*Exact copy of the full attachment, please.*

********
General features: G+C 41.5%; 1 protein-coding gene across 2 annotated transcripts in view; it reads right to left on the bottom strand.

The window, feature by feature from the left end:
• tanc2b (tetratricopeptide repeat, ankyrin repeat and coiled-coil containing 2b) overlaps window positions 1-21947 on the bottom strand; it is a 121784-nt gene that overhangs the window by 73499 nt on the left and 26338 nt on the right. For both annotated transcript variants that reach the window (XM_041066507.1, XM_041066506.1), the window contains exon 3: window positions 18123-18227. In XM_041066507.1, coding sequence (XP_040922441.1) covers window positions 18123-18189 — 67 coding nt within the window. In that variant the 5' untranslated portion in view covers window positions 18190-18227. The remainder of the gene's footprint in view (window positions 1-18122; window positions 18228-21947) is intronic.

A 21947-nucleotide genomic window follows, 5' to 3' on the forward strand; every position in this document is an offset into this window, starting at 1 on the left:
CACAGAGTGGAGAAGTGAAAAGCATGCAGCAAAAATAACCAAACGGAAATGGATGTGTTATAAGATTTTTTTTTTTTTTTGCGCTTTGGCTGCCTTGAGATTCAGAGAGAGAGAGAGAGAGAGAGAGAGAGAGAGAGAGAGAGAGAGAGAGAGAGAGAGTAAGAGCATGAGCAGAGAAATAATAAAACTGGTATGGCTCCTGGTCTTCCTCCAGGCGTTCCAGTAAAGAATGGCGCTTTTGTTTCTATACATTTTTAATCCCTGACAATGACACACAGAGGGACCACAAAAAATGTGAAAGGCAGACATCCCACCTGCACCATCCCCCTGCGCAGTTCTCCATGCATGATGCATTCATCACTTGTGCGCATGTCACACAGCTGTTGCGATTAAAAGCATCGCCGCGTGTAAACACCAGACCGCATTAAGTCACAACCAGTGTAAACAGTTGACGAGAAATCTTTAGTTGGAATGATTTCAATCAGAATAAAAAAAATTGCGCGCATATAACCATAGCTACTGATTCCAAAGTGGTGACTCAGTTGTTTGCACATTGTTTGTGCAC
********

General features: G+C 41.5%; 1 protein-coding gene across 2 annotated transcripts in view; it reads right to left on the bottom strand.

The window, feature by feature from the left end:
• tanc2b (tetratricopeptide repeat, ankyrin repeat and coiled-coil containing 2b) overlaps window positions 1-21947 on the bottom strand; it is a 121784-nt gene that overhangs the window by 73499 nt on the left and 26338 nt on the right. For both annotated transcript variants that reach the window (XM_041066507.1, XM_041066506.1), the window contains exon 3: window positions 18123-18227. In XM_041066507.1, coding sequence (XP_040922441.1) covers window positions 18123-18189 — 67 coding nt within the window. In that variant the 5' untranslated portion in view covers window positions 18190-18227. The remainder of the gene's footprint in view (window positions 1-18122; window positions 18228-21947) is intronic.

A 21947-nucleotide genomic window follows, 5' to 3' on the forward strand; every position in this document is an offset into this window, starting at 1 on the left:
CACAGAGTGGAGAAGTGAAAAGCATGCAGCAAAAATAACCAAACGGAAATGGATGTGTTATAAGATTTTTTTTTTTTTTTGCGCTTTGGCTGCCTTGAGATTCAGAGAGAGAGAGAGAGAGAGAGAGAGAGAGAGAGAGAGAGAGAGAGAGAGAGAGAGTAAGAGCATGAGCAGAGAAATAATAAAACTGGTATGGCTCCTGGTCTTCCTCCAGGCGTTCCAGTAAAGAATGGCGCTTTTGTTTCTATACATTTTTAATCCCTGACAATGACACACAGAGGGACCACAAAAAATGTGAAAGGCAGACATCCCACCTGCACCATCCCCCTGCGCAGTTCTCCATGCATGATGCATTCATCACTTGTGCGCATGTCACACAGCTGTTGCGATTAAAAGCATCGCCGCGTGTAAACACCAGACCGCATTAAGTCACAACCAGTGTAAACAGTTGACGAGAAATCTTTAGTTGGAATGATTTCAATCAGAATAAAAAAAATTGCGCGCATATAACCATAGCTACTGATTCCAAAGTGGTGACTCAGTTGTTTGCACATTGTTTGTGCAC